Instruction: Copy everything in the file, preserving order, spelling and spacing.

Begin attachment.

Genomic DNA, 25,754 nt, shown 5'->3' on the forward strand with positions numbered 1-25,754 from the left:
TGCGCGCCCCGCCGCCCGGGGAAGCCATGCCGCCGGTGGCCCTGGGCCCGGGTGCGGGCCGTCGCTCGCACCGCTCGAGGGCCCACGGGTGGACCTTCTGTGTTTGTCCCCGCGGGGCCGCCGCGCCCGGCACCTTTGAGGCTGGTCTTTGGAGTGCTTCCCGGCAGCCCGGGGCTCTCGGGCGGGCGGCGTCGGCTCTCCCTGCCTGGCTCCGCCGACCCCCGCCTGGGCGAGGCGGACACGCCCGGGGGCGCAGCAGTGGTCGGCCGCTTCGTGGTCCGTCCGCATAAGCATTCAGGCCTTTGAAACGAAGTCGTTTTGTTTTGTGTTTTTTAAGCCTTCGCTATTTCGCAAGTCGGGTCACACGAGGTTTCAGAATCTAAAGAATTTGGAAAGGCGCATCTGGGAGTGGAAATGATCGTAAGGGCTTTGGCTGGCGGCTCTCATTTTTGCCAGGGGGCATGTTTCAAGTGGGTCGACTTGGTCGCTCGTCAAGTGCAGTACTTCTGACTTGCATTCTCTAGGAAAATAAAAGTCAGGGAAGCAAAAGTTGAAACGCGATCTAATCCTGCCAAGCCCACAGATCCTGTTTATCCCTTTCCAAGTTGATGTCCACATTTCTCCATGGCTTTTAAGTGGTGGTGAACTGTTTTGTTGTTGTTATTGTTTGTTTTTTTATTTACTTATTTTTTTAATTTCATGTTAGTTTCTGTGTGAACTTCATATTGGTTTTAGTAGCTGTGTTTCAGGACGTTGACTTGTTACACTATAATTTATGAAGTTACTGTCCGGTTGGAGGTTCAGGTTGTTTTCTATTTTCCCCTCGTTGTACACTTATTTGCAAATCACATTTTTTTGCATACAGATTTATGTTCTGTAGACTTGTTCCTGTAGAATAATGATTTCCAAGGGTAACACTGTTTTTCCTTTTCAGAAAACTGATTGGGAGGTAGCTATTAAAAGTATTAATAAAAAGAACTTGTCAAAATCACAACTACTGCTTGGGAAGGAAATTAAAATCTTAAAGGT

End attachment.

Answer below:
Genomic DNA, 25,754 nt, shown 5'->3' on the forward strand with positions numbered 1-25,754 from the left:
TGCGCGCCCCGCCGCCCGGGGAAGCCATGCCGCCGGTGGCCCTGGGCCCGGGTGCGGGCCGTCGCTCGCACCGCTCGAGGGCCCACGGGTGGACCTTCTGTGTTTGTCCCCGCGGGGCCGCCGCGCCCGGCACCTTTGAGGCTGGTCTTTGGAGTGCTTCCCGGCAGCCCGGGGCTCTCGGGCGGGCGGCGTCGGCTCTCCCTGCCTGGCTCCGCCGACCCCCGCCTGGGCGAGGCGGACACGCCCGGGGGCGCAGCAGTGGTCGGCCGCTTCGTGGTCCGTCCGCATAAGCATTCAGGCCTTTGAAACGAAGTCGTTTTGTTTTGTGTTTTTTAAGCCTTCGCTATTTCGCAAGTCGGGTCACACGAGGTTTCAGAATCTAAAGAATTTGGAAAGGCGCATCTGGGAGTGGAAATGATCGTAAGGGCTTTGGCTGGCGGCTCTCATTTTTGCCAGGGGGCATGTTTCAAGTGGGTCGACTTGGTCGCTCGTCAAGTGCAGTACTTCTGACTTGCATTCTCTAGGAAAATAAAAGTCAGGGAAGCAAAAGTTGAAACGCGATCTAATCCTGCCAAGCCCACAGATCCTGTTTATCCCTTTCCAAGTTGATGTCCACATTTCTCCATGGCTTTTAAGTGGTGGTGAACTGTTTTGTTGTTGTTATTGTTTGTTTTTTTATTTACTTATTTTTTTAATTTCATGTTAGTTTCTGTGTGAACTTCATATTGGTTTTAGTAGCTGTGTTTCAGGACGTTGACTTGTTACACTATAATTTATGAAGTTACTGTCCGGTTGGAGGTTCAGGTTGTTTTCTATTTTCCCCTCGTTGTACACTTATTTGCAAATCACATTTTTTTGCATACAGATTTATGTTCTGTAGACTTGTTCCTGTAGAATAATGATTTCCAAGGGTAACACTGTTTTTCCTTTTCAGAAAACTGATTGGGAGGTAGCTATTAAAAGTATTAATAAAAAGAACTTGTCAAAATCACAACTACTGCTTGGGAAGGAAATTAAAATCTTAAAGGT